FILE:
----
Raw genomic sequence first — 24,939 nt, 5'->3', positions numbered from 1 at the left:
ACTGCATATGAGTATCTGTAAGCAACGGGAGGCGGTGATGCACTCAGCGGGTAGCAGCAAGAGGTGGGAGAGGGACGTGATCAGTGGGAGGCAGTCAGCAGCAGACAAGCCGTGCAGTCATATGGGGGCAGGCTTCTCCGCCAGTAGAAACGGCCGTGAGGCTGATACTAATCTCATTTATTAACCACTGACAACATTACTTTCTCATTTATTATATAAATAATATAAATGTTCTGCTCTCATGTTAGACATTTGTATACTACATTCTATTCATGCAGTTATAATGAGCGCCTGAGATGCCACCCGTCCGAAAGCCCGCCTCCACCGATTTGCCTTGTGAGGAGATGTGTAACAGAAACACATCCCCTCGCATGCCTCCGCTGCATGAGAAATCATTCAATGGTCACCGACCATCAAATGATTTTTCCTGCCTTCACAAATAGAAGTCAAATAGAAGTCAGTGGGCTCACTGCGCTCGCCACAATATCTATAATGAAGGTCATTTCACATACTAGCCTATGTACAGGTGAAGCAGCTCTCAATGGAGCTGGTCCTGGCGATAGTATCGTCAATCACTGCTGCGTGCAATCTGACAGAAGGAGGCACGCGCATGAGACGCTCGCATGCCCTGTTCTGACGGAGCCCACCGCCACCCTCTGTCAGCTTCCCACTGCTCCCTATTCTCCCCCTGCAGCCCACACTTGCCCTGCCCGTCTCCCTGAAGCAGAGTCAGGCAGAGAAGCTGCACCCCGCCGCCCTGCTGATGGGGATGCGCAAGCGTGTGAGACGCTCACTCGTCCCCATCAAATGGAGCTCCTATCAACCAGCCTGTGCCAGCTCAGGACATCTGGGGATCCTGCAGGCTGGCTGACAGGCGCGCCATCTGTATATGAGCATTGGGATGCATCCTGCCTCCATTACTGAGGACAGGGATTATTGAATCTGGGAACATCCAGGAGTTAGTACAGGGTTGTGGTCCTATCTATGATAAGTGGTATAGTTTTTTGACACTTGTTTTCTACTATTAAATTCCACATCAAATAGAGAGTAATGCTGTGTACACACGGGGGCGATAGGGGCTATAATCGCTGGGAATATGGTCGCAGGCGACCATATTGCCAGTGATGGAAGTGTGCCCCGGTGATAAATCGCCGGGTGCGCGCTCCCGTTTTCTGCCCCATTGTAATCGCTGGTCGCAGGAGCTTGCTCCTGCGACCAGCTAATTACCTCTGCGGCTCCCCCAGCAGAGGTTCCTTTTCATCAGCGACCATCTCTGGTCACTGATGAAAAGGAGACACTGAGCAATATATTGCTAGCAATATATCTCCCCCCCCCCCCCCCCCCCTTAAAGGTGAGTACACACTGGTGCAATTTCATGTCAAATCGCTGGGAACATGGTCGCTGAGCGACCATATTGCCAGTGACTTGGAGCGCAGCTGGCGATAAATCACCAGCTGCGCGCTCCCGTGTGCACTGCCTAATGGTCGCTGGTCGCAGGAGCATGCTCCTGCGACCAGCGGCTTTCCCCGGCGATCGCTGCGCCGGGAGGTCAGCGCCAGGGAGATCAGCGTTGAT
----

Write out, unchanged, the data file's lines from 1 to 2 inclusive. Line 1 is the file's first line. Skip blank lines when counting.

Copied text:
Raw genomic sequence first — 24,939 nt, 5'->3', positions numbered from 1 at the left:
ACTGCATATGAGTATCTGTAAGCAACGGGAGGCGGTGATGCACTCAGCGGGTAGCAGCAAGAGGTGGGAGAGGGACGTGATCAGTGGGAGGCAGTCAGCAGCAGACAAGCCGTGCAGTCATATGGGGGCAGGCTTCTCCGCCAGTAGAAACGGCCGTGAGGCTGATACTAATCTCATTTATTAACCACTGACAACATTACTTTCTCATTTATTATATAAATAATATAAATGTTCTGCTCTCATGTTAGACATTTGTATACTACATTCTATTCATGCAGTTATAATGAGCGCCTGAGATGCCACCCGTCCGAAAGCCCGCCTCCACCGATTTGCCTTGTGAGGAGATGTGTAACAGAAACACATCCCCTCGCATGCCTCCGCTGCATGAGAAATCATTCAATGGTCACCGACCATCAAATGATTTTTCCTGCCTTCACAAATAGAAGTCAAATAGAAGTCAGTGGGCTCACTGCGCTCGCCACAATATCTATAATGAAGGTCATTTCACATACTAGCCTATGTACAGGTGAAGCAGCTCTCAATGGAGCTGGTCCTGGCGATAGTATCGTCAATCACTGCTGCGTGCAATCTGACAGAAGGAGGCACGCGCATGAGACGCTCGCATGCCCTGTTCTGACGGAGCCCACCGCCACCCTCTGTCAGCTTCCCACTGCTCCCTATTCTCCCCCTGCAGCCCACACTTGCCCTGCCCGTCTCCCTGAAGCAGAGTCAGGCAGAGAAGCTGCACCCCGCCGCCCTGCTGATGGGGATGCGCAAGCGTGTGAGACGCTCACTCGTCCCCATCAAATGGAGCTCCTATCAACCAGCCTGTGCCAGCTCAGGACATCTGGGGATCCTGCAGGCTGGCTGACAGGCGCGCCATCTGTATATGAGCATTGGGATGCATCCTGCCTCCATTACTGAGGACAGGGATTATTGAATCTGGGAACATCCAGGAGTTAGTACAGGGTTGTGGTCCTATCTATGATAAGTGGTATAGTTTTTTGACACTTGTTTTCTACTATTAAATTCCACATCAAATAGAGAGTAATGCTGTGTACACACGGGGGCGATAGGGGCTATAATCGCTGGGAATATGGTCGCAGGCGACCATATTGCCAGTGATGGAAGTGTGCCCCGGTGATAAATCGCCGGGTGCGCGCTCCCGTTTTCTGCCCCATTGTAATCGCTGGTCGCAGGAGCTTGCTCCTGCGACCAGCTAATTACCTCTGCGGCTCCCCCAGCAGAGGTTCCTTTTCATCAGCGACCATCTCTGGTCACTGATGAAAAGGAGACACTGAGCAATATATTGCTAGCAATATATCTCCCCCCCCCCCCCCCCCCCTTAAAGGTGAGTACACACTGGTGCAATTTCATGTCAAATCGCTGGGAACATGGTCGCTGAGCGACCATATTGCCAGTGACTTGGAGCGCAGCTGGCGATAAATCACCAGCTGCGCGCTCCCGTGTGCACTGCCTAATGGTCGCTGGTCGCAGGAGCATGCTCCTGCGACCAGCGGCTTTCCCCGGCGATCGCTGCGCCGGGAGGTCAGCGCCAGGGAGATCAGCGTTGAT